The other thing was that vague, anatomically imperfect instructions were mixed into sensible ones, catching you off guard with something like “Stretch your heart above your head” or “Plant your spine.” This became a problem when we had to lie on our backs, making the tiny yoga lady on the phone screen invisible. Her instructions were tough to visualize. “Feet knotted; right ankle behind. Rib cage yearns open. Arms salute the earth,” she declared. I glanced at Alison, who even in this ungainly position seemed to splay gracefully on the grass, like a maiden who had fallen asleep counting the stars in the sky. Looking made me lose my balance, and I wiggled my butt like a beached whale, then rolled over sideways onto my face.

But by the end, I “got” certain poses, feeling the intended stretch or the workout come out of a surprising position. Chatting afterwards, Alison agreed with me that there are always exercises you “get” and others you don’t. And the descriptions are sometimes good – sometimes really good; as something figurative like “Plant your spine” gives you an aha moment about what you’re missing to get the proper stretch, where a photographic description could not. I laughed through yoga, but at the end I was relaxed. So I got the desired effect.

My visit to Pennsylvania was too short, but I couldn’t help but be eager to reach the light at the end of the tunnel. Two days ago I finally rested my bags in my own room after six months away. I knew that this random mini-trip, tacked in right at the end, would be exhausting in some ways and refreshing in others. But I needed it. Relishing your parents’ shower and the familiar streets of the town where you grew up are important comforts, for sure. But with a job and life that burns through my people energy, there is nothing more comforting than to know that some friendships can last forever.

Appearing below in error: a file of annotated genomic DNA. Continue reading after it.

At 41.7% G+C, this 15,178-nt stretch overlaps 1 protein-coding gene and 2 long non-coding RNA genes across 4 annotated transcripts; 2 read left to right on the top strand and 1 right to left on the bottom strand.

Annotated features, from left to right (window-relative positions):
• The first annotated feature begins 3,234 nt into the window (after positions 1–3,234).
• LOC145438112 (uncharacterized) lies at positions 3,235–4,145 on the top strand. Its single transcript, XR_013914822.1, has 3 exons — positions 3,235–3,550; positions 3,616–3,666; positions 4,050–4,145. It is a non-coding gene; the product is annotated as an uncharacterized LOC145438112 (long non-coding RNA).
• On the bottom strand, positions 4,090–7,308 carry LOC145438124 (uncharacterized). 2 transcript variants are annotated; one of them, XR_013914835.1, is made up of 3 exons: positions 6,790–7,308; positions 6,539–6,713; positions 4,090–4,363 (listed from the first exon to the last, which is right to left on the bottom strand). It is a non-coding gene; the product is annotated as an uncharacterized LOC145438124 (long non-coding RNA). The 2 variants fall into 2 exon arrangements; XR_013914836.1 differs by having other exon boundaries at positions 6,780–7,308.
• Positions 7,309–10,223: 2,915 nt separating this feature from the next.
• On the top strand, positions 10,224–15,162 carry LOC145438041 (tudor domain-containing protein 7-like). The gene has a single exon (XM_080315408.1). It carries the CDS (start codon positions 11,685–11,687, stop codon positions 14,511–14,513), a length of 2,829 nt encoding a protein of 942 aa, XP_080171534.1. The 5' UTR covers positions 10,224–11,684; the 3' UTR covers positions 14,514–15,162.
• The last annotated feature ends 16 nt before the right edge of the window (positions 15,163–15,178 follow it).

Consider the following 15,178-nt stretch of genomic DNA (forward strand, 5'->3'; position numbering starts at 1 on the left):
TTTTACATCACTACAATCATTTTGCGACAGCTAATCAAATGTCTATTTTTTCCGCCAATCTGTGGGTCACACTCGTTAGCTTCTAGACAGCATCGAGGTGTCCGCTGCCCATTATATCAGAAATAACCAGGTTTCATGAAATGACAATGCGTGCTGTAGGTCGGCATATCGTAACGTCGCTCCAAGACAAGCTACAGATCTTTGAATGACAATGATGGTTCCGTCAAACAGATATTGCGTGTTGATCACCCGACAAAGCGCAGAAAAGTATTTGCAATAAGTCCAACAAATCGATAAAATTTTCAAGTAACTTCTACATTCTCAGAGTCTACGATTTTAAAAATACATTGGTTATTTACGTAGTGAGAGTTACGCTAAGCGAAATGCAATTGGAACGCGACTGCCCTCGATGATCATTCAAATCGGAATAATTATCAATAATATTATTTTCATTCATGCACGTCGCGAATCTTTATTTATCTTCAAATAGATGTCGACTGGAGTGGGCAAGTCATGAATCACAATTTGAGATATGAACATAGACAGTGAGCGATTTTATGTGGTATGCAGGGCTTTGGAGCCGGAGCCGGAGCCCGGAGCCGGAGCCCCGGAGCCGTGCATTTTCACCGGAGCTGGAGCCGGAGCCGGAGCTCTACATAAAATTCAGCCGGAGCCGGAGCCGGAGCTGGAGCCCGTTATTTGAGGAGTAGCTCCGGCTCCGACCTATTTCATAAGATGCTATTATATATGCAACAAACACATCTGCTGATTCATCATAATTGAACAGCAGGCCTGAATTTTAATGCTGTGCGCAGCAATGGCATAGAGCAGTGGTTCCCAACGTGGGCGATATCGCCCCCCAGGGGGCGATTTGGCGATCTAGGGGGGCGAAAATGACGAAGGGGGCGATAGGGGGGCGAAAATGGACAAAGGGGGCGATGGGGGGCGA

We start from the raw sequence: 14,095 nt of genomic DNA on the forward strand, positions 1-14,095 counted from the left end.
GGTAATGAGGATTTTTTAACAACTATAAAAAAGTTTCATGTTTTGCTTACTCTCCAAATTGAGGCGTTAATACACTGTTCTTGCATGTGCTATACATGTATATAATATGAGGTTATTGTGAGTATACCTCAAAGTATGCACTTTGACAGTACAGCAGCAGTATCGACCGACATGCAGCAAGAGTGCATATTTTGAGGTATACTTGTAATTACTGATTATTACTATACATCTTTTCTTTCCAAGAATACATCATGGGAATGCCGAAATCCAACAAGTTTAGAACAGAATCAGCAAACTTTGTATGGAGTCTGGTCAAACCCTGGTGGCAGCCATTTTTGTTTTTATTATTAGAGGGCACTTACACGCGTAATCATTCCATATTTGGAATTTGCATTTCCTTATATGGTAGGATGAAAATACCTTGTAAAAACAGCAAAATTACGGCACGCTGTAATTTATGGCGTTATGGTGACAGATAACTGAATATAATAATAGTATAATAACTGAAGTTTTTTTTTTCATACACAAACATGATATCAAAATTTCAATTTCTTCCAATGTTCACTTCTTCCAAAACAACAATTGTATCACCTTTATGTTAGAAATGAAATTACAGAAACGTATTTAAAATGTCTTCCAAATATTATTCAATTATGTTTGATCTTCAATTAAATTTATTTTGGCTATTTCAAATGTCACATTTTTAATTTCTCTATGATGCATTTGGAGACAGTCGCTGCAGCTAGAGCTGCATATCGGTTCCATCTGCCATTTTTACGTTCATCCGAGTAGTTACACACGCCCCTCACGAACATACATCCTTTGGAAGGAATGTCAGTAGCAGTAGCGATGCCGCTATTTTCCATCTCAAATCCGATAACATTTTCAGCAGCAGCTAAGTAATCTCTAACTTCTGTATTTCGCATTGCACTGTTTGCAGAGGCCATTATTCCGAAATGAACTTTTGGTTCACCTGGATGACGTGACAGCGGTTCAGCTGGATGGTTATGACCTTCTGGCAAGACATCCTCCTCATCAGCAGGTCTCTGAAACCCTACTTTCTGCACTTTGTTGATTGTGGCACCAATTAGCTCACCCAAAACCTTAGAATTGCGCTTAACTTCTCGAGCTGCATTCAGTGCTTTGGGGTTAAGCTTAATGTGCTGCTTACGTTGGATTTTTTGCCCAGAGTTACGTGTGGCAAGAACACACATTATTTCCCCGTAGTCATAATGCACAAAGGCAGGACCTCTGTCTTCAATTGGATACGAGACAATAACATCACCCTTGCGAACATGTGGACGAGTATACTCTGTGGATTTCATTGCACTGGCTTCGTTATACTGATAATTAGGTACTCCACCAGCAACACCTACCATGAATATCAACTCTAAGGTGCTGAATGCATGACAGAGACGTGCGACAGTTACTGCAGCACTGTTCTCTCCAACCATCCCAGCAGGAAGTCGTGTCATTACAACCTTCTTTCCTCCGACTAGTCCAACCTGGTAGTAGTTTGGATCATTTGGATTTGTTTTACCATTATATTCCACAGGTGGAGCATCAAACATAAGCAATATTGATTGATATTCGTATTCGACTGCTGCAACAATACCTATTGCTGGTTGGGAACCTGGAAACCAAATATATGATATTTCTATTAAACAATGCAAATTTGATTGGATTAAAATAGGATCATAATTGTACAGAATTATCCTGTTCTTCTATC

Running Away

22 10 2017

I’ve been wanting to write a post in this thingamajig all summer, but I’ve been unsure what to write about, largely because I want to keep this blog as a diary-style potpourri rather than a travel blog. The problem is that my life these days is travel. I find that my deeper thoughts and reflections are not left as long to simmer, and reach catharsis, when so many of the thoughts I think are reactions to new environments.

The changing season this year has been an exception, however, and the exception is just that: I am getting used to the lifestyle of travel. When I smell the peat smoke and watch the shining downtowns of the European cities where I work slow and darken, I know it is time for a change. Home for a few days or weeks – dinners with family, bars with friends, pilgrimages to the places where I grew up. And then preparations of a different style: packing cubes full of mosquito nets and tank tops; water purifiers and hidden moneybelts. I feel part of a rhythm. It is a completely absurd rhythm, and one that not many people follow; but it is still a rhythm.

When I was training for my job as a bike tour guide, two years ago, my friend Ted told me about something he had heard from other outdoor guides, called “flow state”. To get to flow state with any hobby means you’re good enough that you’re no longer bewildered or freaked out, but not so good that the challenge or the thrill is gone. We sat on the porch in Salt Lake City after training one night, listening to the wind hiss in the leaves of the aspens, and wondered when – if ever – we would reach flow state with this new, utterly bewildering job.